Something has changed, my sweet Abigail. I cannot put my finger on what, or how, but something sinister has taken hold of this voyage. Last night, while it may have been tempting, I refused to drink. Instead I told Cress that I would stay up and monitor the descent, so that he could have a full night's rest. Oh how I wish I took that drink now. Roughly an hour after Cress had fallen asleep, I heard that damned sound again. Unlike the previous times, where I had not been in the proper mental state to report what I’ve heard, this time I was able to jot down exactly what I heard. At this point, the noise was so loud that I could tell that it came from several hundred feet in front of us, and around 2,000 feet below. Unlike the previous times, where the sound was very dynamic in pitch range, this noise sounded only high pitched. As much as I hate to write this, it sounded very similar to you my love. In temperance, in tone, in pitch, even matching the human rhythm of speech. I have yet to decide what to do with this information. As the lead researcher of the crew, it is up to me to keep my crew informed on any potential dangers at hand.

However, the selfish and adventurous side of me wants to keep going, at the very least to finish the sound mapping of the Trench floor, and ideally, to figure out what has been making these noises. I can hear Lern rustling, so I shall stop writing so he doesn’t learn of my horrible discovery.

June 17th, 1901[]

My love, I do not wish to scare you, but I have started to fear for my safety. Several hours after Lern had woken up, our rather uninteresting conversation about food rationing was interrupted by the screams of Cress. We ran over to his bunk and watched in horror as he seized violently. Remembering our brief, yet effective training in First Aid. We were able to get him through his seizure alive. When he came too, he rarely spoke, and Lern and I chalked this up to potential brain damage from the seizure. However, when we both agreed that it would be best to abandon the voyage and ascend to the surface, Cress lashed out in a fit of rage. He screamed about how it was imperative that we continue the voyage at hand. When pressed as to why our expedition outweighed that of his mental well-being, his response will forever be engraved in my memory.

“Because the call beckons us.”

Luckily for us, we are at 8,000 feet now, so we only have one more day’s worth of travel to go. It’s times like these that I miss you the most Abigail.

June 18th, 1901[]

I awoke to find that I had a strange message in my journal. It read the following. “Destiny cannot be undone, answer the call that beckons you”. This message makes me fear even further for my well-being. Not because of its contents, though those words make me shudder on their own. But because the handwriting in which they are written do not match my own. When I discovered this, I promptly asked my crew if any of them had written in my journal, to which the obvious answer was no. How can I possibly trust these men if they are willing to breach my trust and privacy by writing in this letter?

June 18th, 1901[]

Oh my God; to say that a disaster is in the midst, would be to downplay the situation at hand. For the last three or so hours, Cress has been laughing and mumbling incoherently. As a safety precaution for Lern and I, as well as the wellbeing of Cress, we decided it would be best to tie him down to his bunk. During this struggle, Cress took his pen and stabbed it straight into Lern’s chest, causing Lern to fall over, writhing in pain. Luckily for me, we were just about finished with tying him down, so I was able to finish the job on my own. Once finished, I quickly tended to Lern’s wounds and was able to successfully stop the bleeding. Though without proper medical professionals and equipment, I am not sure how long he can last. Due to this and the recent violent tendencies exhibited by Cress, we had decided to abandon the experiment and ascend back to the surface.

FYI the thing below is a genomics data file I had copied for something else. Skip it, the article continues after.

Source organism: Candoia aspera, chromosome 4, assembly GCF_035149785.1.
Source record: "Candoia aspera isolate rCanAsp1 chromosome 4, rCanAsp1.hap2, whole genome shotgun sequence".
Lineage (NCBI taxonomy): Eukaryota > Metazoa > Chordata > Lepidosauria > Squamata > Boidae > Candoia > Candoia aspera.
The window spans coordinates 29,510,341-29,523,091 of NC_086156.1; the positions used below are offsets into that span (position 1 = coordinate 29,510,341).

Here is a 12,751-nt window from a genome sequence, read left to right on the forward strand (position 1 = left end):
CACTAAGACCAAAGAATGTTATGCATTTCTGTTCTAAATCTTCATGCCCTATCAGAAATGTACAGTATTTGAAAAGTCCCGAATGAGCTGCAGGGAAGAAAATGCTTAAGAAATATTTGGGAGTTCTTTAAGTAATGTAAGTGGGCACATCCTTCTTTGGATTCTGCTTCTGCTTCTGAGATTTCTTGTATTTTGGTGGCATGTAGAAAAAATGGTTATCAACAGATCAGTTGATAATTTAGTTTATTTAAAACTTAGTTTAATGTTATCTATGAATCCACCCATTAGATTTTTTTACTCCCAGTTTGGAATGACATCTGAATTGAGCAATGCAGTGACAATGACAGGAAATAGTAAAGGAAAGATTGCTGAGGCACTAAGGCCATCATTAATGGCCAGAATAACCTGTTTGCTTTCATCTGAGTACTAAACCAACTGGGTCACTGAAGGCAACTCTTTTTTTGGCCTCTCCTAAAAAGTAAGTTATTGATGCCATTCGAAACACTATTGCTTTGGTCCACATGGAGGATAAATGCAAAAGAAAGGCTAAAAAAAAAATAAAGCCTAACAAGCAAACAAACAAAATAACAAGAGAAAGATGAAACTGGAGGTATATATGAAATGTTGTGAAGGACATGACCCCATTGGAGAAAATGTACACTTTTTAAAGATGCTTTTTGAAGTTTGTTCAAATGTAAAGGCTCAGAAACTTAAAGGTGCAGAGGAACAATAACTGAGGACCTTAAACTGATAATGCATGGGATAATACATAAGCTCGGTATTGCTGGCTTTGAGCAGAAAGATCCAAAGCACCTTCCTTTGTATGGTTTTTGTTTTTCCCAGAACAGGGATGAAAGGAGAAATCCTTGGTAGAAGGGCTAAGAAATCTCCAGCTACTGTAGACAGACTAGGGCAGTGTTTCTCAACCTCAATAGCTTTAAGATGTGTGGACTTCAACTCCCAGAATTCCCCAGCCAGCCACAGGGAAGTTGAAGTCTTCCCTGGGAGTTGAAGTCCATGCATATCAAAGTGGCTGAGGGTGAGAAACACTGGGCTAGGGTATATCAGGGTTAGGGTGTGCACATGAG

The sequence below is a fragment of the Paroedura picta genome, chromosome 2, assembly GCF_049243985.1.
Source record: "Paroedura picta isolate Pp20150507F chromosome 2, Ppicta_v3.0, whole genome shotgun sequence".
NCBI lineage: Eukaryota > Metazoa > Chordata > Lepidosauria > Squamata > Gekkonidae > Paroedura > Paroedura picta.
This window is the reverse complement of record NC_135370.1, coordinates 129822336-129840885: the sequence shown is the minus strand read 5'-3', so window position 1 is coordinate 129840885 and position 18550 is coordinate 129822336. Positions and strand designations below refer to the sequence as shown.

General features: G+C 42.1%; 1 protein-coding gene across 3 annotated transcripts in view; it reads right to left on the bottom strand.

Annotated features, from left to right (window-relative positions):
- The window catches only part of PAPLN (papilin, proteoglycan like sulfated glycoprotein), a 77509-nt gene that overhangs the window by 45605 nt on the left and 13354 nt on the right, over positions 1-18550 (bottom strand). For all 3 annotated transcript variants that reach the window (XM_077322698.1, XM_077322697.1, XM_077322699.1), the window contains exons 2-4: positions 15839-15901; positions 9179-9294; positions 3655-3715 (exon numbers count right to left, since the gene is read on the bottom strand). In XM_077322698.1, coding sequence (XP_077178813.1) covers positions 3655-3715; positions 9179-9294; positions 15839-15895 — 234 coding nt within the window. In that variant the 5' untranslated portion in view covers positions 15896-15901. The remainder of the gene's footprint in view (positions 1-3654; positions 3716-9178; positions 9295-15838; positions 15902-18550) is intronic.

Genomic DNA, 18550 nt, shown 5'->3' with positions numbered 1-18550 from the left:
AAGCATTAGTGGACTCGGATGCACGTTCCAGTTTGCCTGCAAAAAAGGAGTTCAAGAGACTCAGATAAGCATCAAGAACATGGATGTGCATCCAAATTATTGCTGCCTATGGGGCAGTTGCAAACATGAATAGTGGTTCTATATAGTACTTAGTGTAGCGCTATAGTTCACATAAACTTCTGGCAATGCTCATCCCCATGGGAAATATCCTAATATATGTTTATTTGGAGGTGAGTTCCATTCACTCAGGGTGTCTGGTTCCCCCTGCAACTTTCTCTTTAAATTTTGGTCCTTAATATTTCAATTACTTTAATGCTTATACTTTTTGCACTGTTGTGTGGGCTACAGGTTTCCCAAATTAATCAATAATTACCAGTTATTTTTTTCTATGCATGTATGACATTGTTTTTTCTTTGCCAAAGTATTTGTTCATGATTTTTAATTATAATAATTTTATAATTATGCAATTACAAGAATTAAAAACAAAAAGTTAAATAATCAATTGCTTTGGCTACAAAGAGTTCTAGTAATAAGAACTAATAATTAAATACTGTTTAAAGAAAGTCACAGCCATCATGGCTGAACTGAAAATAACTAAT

However, it was to both of our horror that our controls have become unresponsive. Whether that is due to engineers miscalculating the pressures of the ocean, or some outside interference, it does not matter. For in either case, we are still trapped in this vessel, traveling further and further from salvation.

June 18th, 1901[]

At around 9,500 feet, we heard that blasphemous sound once more. Though this time, it appeared as if it was coming from mere feet below us. The velocity at the sound travelled as enough to shake our ship, causing a weakened Lern to fall out of his bunk, rendering him unconscious. I am starting to greatly fear for Lern’s health, as around 9,000 feet down it had taken a major turn for the worst, and I fear he may never regain consciousness. It seems like eons since I’ve been able to feel anything except dread and hopelessness. My only hope at this point is that whatever problem has led to the loss in control will somehow come back to life. Though I fear that only by divine intervention this may occur.

June 19th, 1901[]

Time: Unknown

Name: Benjamin Lern

Cause of Death: Stab wound

Rest in peace, my friend.

I hear the noise again, and it appears to be right below us. I’ve decided to go down to the small half dome viewing area to see what has been making the noise. As I descend the ladder, I could hear Cress’s shrieks of laughter.

June 19th, 1901[]

I Have Seen It.

The source of the call.


The source of my misery.


I peered into its mile long eye.


An eye that has seen the rise and fall of many empires, past, present, and future.


It’s filling my mind with its knowledge.


It told me what I must do.


I went upstairs to forever silence the shrieking maniac, but when I reached the main deck, he had already succumbed to death’s will. After I finish writing this, I will put my journal in a glass container, as to not damage this journal's contents. May God, whatever it may be, take pity on me for what I am about to do. To my sweet love, I am sorry. I wish it could’ve ended differently, but I am afraid I have no choice. Humanity must never come to this place again. It is not too late to stop the madness of our curiosity. For some things are better left to secrecy.

June 19th, 1901[]

Time: Unknown

Name: Johnathan Cress

Cause of Death: Unknown

I am so sorry John, may God pity us both.

June 19th, 1901[]

Time: Unknown

Name: Christian Devaul

Cause of Death: Internal Breach in Hull

Abigail, please do not be sad. For at least in death, I will never hear its call again.



Written by Mr.HeavyRadio
Content is available under CC BY-SA